# Homework Help: Rolling Dice Probability (Urgent)

1. Jan 11, 2005

### KingNothing

A pair of dice is being rolled. The probability for rolling a sum greater than 8 is 10/36.

Is the probability for it taking two rolls to attain a sum greater than 8 just 26/36 times 26/36?

I need to make a table of the number of rolls it takes to obtain a sum greater than 8, and the probability that it will take that many rolls. What equation do I use? Assume n is the number of rolls it takes.

EDIT: I think I figured it out as I was walking away from the comp. Is it (26/36)^(n-1) * (10/36)?

Assuming it is, how do you find the average number of rolls it takes to get that? It looks to be about 2.4. But how do I calculate that? Is it just 36/10 or 3.6?

Last edited: Jan 11, 2005
2. Jan 12, 2005

### cepheid

Staff Emeritus
Umm...but the thing is...I interpret the sentence "the probability that it will take two rolls to attain a sum > 8" to mean that you actually get a sum greater than 8 on the second roll. Otherwise, it would take 3 or more rolls! So why did you multiply by 26/36 the second time?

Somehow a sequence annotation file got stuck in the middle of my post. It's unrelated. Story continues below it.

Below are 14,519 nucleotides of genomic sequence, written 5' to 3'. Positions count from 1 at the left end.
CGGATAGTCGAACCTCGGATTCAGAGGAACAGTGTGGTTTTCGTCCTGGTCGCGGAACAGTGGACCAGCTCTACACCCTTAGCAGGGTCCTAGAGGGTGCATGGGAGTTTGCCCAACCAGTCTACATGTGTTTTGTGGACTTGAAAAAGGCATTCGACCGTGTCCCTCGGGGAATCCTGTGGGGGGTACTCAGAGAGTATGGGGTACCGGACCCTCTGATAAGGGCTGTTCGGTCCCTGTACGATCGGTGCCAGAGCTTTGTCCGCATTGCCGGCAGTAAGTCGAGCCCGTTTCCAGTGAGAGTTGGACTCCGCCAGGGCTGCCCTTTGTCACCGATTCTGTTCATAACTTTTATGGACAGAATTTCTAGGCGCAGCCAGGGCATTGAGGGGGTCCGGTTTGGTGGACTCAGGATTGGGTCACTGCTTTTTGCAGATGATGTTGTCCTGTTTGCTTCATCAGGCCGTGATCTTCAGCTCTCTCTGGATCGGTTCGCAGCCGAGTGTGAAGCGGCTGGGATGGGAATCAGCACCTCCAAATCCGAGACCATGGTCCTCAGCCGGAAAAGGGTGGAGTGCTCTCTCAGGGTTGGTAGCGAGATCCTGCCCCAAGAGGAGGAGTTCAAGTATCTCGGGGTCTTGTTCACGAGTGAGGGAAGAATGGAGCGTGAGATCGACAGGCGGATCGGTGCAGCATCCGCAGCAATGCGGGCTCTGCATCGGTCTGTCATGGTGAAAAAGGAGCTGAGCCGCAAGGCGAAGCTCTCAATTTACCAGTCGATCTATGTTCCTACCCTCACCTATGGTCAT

In general, I am not sure about the strategy of multiplying the probabilities together. Wouldn't you expect the probability of obtaining a sum > 8 to increase with larger n? Yet, if you multiply the probabilities, the product only gets smaller.

Yeah, they are not independent events, because if you consider the events independent and multiply the probabilities together (using your formula)...you are calculating the chances of getting a sum less than eight exactly n-1 times, followed by a sum > 8 the nth time. So that's NOT the way to do it.

I'll have to think about it more. No doubt somebody will explain how to do it before I figure it out.

Last edited: Jan 12, 2005
3. Jan 12, 2005

### vincentchan

when you said you roll two times... how is it differ from rolling 4 dices at the same time??? ..... hope this answer your question....

4. Jan 12, 2005

### KingNothing

It just makes it more complicated to think of rolling four dice and dealing with sums greater than 8.

5. Jan 12, 2005